Siobhan is the co-author of the New Beginnings  adapted programme for people with ID who sexually offend. She worked for the NI prison service for eleven years  and was Head of Psychological Services in HMP Maghaberry. She is the co-author of the Keating / Robinson review " The Review of support Services for NI Prison Service Operational Staff , December 2020 that was commissioned by the Minister of Justice NI. 

Previously she worked as an Occupational Psychologist with the Dept. of Employment rehabilitation services in the North West of England and continues to be a registered Occupational Psychologist. Siobhan has been a Parole Commissioner for the Parole Commission of NI (PCNI) since 2014.

Ivor Crothers

Practice Board Rep

Jodie Buchanan

Student Representative

Jodie Buchanan is a second year BSc (Hons) Psychology student studying at Ulster University Coleraine, and one of the BPS student ambassadors this year representing NIBPS.

Jezliah Geogy

Student Ambassador

Jezliah Geogy is one of the BPS Student Ambassadors based in Northern Ireland.

Jezliah studies at Ulster University and is also the Chair of the UU Psychology Society.

She is currently in the 2nd year of her BSc Psychology degree and hopes to go onto placement next year. 

Carol McGuinness

Policy Representative

Professor Carol McGuinness is Professor Emerita at Queen's University Belfast. She is a Chartered Psychologist, member of the Division of Academics, Researchers and Teachers in Psychology, the Cognitive Section, and the Northern Ireland Branch. 

Carol has been an active member of the BPS since she was a postgraduate and has worked with many different membership networks and working groups. For example, she was Chair of the Special Group for the Teaching of Psychology in the 1990s and Vice Chair of the Division of Teachers and Researchers in Psychology (now DARTP). She chaired the BPS Working Party on A-level Psychology (2003), edited Psychology Teaching Review (1999-2004), and was an elected ordinary member of the Psychology Education and Public Engagement Board for two years in 2012.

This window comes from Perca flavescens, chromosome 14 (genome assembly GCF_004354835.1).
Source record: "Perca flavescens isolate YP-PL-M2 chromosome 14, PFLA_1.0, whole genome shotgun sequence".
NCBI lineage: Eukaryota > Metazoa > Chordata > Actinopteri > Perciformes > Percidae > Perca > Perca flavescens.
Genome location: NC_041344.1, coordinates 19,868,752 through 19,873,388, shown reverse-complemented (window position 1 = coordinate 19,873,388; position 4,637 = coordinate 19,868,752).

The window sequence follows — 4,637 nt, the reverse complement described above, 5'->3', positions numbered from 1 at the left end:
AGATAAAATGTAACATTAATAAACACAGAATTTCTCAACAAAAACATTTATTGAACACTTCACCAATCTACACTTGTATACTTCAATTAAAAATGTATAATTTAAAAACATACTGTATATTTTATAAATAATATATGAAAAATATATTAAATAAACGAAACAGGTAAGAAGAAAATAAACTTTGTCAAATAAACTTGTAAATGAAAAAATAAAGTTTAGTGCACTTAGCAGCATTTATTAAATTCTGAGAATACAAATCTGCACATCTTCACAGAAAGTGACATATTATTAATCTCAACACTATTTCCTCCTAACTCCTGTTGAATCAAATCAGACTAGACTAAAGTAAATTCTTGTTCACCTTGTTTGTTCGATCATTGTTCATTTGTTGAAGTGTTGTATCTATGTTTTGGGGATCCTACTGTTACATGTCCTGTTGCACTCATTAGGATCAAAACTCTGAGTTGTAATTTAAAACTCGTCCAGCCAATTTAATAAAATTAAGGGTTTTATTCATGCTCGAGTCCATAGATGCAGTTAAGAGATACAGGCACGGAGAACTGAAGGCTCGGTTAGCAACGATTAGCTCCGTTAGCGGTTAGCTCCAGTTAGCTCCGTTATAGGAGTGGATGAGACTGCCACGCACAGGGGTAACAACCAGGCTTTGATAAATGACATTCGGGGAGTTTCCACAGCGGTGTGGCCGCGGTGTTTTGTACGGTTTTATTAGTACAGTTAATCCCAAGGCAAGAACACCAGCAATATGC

More recently she has been Chair of the Northern Ireland Branch of the BPS (2010-2016) where she worked closely with the leads of local BPS divisions to influence public policy. She continues to act as policy co-ordinator on the NIBPS committee. 

Carol first became a Trustee for the Society in 2017 when she was appointed as Chair of the Education and Public Engagement Board.  She stepped down when that Board was discontinued.

In 2020 she was appointed as Chair of the newly created Member Board and began her second term in this role in 2023.

External Reps

Gillian O’Hagan

A-Level Teacher

James Houston

Ulster University

Dr James Houston is a Senior Lecturer and Associate Head of the School of Psychology at Ulster University.

James has published widely in leading journals in the area of psychological trauma and mental health, mainly employing advanced statistical techniques to examine relationships within large-scale epidemiological studies.

He is currently an expert reviewer for NIHR, and has been involved in peer review with a number of leading journals in mathematical/statistical psychology and mental health.

James is the representative for Ulster University Psychology on the NI Branch Committee.

Observers

Alison Clarke

Division of Coaching Psychology

Alison is celebrating the creation of the latest accredited training pathway for psychologists and members of the society, the domain of Coaching Psychology.

Since completing her undergraduate degree at Queens she has deployed and added to her learning in the worlds of education, training and management consulting until she found her tribe of fellow coaching psychologists at the BPS and became part of the group that managed to achieve both the standards of accreditation for universities and individuals and the support of the whole society in the formation of the Division of Coaching Psychology.

Alison is motivated by facilitating people in all walks of life in becoming more of themselves. She says that being an active volunteer at the BPS has certainly helped her become more of herself. She wants more and more psychologists and people interested in how psychology enriches their lives to benefit from the work of BPS volunteers in the NI branch across all domains of psychological learning and practice

Laura Kane

Senior Public Affairs Adviser NI

Join

When you join the BPS you are automatically made a member of your local branch.

Therefore if you are located in Northern Ireland you will become a member of the Northern Ireland Branch as soon as you become a member of the British Psychological Society.

Member e-newsletter

The Northern Ireland Branch uses its e-newsletter to inform members of activities and initiatives that are relevant to their interests and to make requests for engagement on topical issues.

To receive this you will need to:

  1. become a member of the Northern Ireland Branch
  2. check your email preferences that you have opted into receiving emails
  3. ensure that your email address is correct

You can check your preferences by logging into your member portal.

If you have any queries, please contact Member Network support - Northern Ireland Branch.

Getting involved with the Northern Ireland Branch Committee

The Northern Ireland Branch relies on a wide range of people getting involved, and the work of the Branch is largely achieved through the dedication of unpaid volunteers.

Our volunteers come from a wide range of different backgrounds, whether they be practitioners or academics, or graduate members or student members, and together form an open and inclusive community.